“Non-Model” Minorities and Vietnamese Communities

To understand the complexity of the model minority, one must take the time to understand how its influence and effects are different depending on gender. As leaders practicing cultural competency and advocacy, we need to understand that not all experiences are the same. We often are quick to recognize racial differences and class differences but do not acknowledge gender differences.

Gender Intersectionality

Model minority statistics are often bolstered by Asian male counterparts, which ignores the biases against Asian women in the workforce, who are torn between two sets of demands: they must either abide by the model minority stereotype and be high achievers, or they fall into the traditional roles in the household, in which there is heavy emphasis on devotion to the husband and family. For women who want to fulfill their traditional Asian roles, they must risk sacrificing professional development; for those who want to pursue their career, they jeopardize their culture’s perception of them.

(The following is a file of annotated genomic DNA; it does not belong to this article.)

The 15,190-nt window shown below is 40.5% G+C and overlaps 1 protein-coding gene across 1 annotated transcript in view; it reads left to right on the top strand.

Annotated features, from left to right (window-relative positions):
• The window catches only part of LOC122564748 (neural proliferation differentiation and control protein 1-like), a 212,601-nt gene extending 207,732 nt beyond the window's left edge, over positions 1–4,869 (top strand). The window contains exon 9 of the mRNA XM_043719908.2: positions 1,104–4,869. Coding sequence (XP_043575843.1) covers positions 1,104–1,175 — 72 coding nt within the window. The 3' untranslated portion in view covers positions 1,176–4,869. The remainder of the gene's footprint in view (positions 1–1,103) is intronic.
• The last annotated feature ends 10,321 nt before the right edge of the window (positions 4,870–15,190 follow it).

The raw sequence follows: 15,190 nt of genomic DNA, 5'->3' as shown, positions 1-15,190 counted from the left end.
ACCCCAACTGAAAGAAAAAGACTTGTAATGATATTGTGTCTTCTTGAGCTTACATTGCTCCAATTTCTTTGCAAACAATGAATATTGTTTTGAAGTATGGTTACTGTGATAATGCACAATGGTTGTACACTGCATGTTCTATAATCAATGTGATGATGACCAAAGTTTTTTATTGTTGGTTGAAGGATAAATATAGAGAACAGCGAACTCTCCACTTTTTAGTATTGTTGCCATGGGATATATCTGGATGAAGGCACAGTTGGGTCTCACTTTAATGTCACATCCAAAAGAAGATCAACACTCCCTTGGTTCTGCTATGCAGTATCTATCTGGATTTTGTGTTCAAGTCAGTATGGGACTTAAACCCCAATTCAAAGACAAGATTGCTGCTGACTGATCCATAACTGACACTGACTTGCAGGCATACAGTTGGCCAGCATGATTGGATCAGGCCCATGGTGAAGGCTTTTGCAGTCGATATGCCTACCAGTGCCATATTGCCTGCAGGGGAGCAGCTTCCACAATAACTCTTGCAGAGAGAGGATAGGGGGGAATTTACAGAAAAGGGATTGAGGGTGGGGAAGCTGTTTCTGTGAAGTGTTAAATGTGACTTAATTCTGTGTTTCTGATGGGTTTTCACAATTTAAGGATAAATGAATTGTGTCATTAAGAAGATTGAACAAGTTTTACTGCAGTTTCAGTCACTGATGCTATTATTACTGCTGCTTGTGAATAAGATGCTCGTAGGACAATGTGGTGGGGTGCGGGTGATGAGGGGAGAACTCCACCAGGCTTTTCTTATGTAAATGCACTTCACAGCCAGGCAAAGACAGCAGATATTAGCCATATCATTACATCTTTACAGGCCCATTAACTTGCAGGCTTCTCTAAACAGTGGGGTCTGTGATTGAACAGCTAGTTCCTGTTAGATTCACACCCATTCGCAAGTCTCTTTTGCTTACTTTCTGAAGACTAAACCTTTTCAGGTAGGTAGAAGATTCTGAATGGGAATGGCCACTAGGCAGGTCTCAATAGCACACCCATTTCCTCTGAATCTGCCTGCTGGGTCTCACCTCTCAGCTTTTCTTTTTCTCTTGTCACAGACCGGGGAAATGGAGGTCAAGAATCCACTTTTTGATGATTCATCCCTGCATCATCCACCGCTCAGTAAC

The emphasis on benefits of Asian heritage and lifestyle, accentuated by the media’s insistence that the hardworking and devoted nature of Asian households, further disguises the fact that Asian women suffer at the expense of preserving their culture. Domestic violence at the hand of an intimate partner affects up to 61% of Asian women in the U.S. (including refugees and immigrants), but victims’ reluctance to speak out and seek help, exacerbated by the model minority myth of a thriving Asian household, hides the abuse from media attention. Emphasis on male dominance in Asian culture, traditionally closed and hierarchal nature of Asian families and the stigma against domestic abuse further increase the victim’s vulnerability to battering, and their inability to address it.